LAFC’s Jose Cifuentes is consoled by a coach after losing to Tigres. (Reinhold Matay-USA TODAY Sports)
So close, yet so far.
The Los Angeles Football Club pulled off a rarity this year, disposing of three consecutive Mexican clubs to reach the Concacaf Champions League final in Orlando, Fla. Dec. 22.
The Major League Soccer side had disposed of Leon, Cruz Azul and Club America in its quest for continental glory, but the fourth time and attempt was not its charm. LAFC’s final three games were played in a bubble at Exploria Stadium in a tournament that was delayed from the spring due to the COVID-19 pandemic.
LAFC lost a one-goal lead in the second half and dropped a frustrating and disappointing 2-1 decision to Tigres UANL at last Tuesday night.
The team was trying to become the first MLS squad to win the competition and attemping to join D.C. United (1998) and the LA Galaxy (2001) as American teams who have won a Concacaf club tournament.
Tournament leading goal-scorer and MVP Andre-Pierre Gignac snapped a 1-1 deadlock in the 84th minute for the Mexican team.
Tigres also booked a spot in the FIFA Club World Cup in Qatar in February.
For MLS teams that will participate in the 2021 CCL, it will be another difficult task in its annual attempt to make history.
“We’re disappointed,” LAFC head coach Bob Bradley said. “It was a choppy game. The football was not always perfect, but I thought our way of going after them and pushing the game for 70 minutes was quite good.”
MLS MVP Diego Rossi, who led the league with 16 goals, tallied in the 61st minute to lift LAFC into a 1-0 edge. Mark-Anthony’s pass from the left side found Rossi on the opposite side of the box and the LA forward looped it over the goalkeeper.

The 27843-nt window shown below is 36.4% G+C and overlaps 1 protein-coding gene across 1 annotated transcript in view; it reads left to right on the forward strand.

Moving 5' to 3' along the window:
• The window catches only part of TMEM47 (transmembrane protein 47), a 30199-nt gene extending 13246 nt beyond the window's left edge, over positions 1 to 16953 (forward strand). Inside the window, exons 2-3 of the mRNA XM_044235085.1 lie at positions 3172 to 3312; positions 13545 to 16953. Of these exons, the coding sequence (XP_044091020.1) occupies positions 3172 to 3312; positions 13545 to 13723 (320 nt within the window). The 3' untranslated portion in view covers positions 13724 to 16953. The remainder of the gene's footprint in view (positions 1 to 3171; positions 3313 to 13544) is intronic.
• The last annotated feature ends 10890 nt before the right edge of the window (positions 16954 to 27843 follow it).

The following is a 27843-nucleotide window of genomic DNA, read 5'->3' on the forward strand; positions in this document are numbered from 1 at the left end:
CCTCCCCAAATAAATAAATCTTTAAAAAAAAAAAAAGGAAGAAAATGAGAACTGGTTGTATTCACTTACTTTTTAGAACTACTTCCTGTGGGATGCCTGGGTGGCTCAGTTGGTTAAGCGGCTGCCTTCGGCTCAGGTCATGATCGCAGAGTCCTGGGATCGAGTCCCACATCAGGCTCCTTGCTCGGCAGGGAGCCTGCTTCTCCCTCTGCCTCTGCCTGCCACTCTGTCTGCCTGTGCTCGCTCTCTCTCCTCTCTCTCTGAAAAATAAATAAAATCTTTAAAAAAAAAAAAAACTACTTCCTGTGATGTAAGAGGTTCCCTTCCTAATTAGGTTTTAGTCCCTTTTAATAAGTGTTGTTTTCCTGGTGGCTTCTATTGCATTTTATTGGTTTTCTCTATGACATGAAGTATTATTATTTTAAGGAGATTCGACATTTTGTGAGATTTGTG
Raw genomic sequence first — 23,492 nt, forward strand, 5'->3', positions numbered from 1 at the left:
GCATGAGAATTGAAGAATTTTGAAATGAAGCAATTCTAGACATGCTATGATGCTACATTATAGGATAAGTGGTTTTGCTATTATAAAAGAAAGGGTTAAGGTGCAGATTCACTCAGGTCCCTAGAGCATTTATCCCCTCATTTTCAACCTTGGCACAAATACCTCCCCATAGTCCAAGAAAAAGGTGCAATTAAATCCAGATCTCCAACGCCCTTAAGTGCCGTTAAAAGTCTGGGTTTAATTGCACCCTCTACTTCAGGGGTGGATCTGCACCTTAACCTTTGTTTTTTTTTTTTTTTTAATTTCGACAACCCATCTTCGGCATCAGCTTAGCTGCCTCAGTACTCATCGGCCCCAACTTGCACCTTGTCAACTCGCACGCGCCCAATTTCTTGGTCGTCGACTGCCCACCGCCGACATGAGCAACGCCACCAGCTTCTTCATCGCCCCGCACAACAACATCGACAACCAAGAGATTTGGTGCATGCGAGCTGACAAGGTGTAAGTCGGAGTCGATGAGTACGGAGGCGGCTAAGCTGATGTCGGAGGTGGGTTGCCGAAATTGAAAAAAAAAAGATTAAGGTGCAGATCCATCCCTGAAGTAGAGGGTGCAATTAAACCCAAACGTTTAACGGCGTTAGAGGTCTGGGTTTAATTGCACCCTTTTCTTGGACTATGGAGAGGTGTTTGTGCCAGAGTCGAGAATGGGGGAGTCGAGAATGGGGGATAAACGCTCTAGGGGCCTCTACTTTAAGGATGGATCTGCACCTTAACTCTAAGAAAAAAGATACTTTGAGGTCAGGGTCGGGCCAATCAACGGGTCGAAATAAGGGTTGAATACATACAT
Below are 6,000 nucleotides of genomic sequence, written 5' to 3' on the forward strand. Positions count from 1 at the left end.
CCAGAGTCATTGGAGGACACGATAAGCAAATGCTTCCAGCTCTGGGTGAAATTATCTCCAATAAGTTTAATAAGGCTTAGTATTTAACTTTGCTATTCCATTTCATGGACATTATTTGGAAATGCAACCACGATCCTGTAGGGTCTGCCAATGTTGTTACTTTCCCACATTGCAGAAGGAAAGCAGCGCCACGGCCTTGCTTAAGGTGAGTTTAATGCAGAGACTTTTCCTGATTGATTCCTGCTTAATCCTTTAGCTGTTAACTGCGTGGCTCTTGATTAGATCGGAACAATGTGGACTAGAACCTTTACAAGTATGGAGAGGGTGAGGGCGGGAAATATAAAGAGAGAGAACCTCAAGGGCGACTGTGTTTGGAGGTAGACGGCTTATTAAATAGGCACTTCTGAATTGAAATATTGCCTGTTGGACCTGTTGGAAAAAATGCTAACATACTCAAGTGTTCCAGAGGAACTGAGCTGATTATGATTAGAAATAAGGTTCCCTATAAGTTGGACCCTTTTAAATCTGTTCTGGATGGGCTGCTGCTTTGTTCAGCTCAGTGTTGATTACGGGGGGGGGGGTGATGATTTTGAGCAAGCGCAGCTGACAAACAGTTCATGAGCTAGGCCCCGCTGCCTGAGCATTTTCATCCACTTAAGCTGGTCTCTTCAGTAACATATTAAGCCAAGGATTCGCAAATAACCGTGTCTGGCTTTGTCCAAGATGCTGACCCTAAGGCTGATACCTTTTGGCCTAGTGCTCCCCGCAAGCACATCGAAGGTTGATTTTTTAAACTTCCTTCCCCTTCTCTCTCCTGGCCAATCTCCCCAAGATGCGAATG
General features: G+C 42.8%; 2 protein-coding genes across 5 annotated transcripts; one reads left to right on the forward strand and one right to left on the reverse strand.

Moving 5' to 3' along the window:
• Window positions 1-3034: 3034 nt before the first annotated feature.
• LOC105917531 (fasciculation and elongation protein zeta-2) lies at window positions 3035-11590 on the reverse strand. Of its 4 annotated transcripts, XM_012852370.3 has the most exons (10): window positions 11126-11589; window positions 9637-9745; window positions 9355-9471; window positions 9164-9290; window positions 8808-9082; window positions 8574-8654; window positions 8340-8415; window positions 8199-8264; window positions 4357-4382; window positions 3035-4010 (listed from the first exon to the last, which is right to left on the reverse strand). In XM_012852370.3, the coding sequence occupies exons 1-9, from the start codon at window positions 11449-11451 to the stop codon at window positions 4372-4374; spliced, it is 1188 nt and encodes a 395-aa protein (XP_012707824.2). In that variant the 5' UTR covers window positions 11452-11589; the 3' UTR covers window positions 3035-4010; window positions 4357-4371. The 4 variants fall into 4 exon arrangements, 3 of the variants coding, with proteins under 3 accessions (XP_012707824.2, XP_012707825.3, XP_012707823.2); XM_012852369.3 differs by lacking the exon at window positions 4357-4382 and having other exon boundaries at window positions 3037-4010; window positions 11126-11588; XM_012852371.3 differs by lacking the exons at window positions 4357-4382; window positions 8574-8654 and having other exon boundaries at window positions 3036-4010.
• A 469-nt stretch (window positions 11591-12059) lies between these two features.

“We stepped up and we put pressure on them,” Bradley said. “We closed them down and put pressure on them and they had a difficult time getting forward. We felt we could push the game and try to step up and press and find moments of being able to control the game.”
Tigres equalized in the 71st minute as Hugo Ayala headed in a corner kick.
Silent for most of the game, Gignac came to life when it was needed the most as he turned a Luis Rodríguez pass into a goal on his shot from the middle of the penalty arc in the 84th minute. It was Gignac’s sixth goal of the competition.
Mexican international striker Carlos Vela, the hero of LAFC’s semifinal win over Club America, was never a factor in the final.
“Carlos took some pretty good fouls tonight,” Bradley said. “He took a lot of hard fouls tonight. I’m not sure why, at a certain point when you have a player like that, that is constantly getting fouled, it would seem that would lead to a yellow card.”
Tomorrow: National story No. 3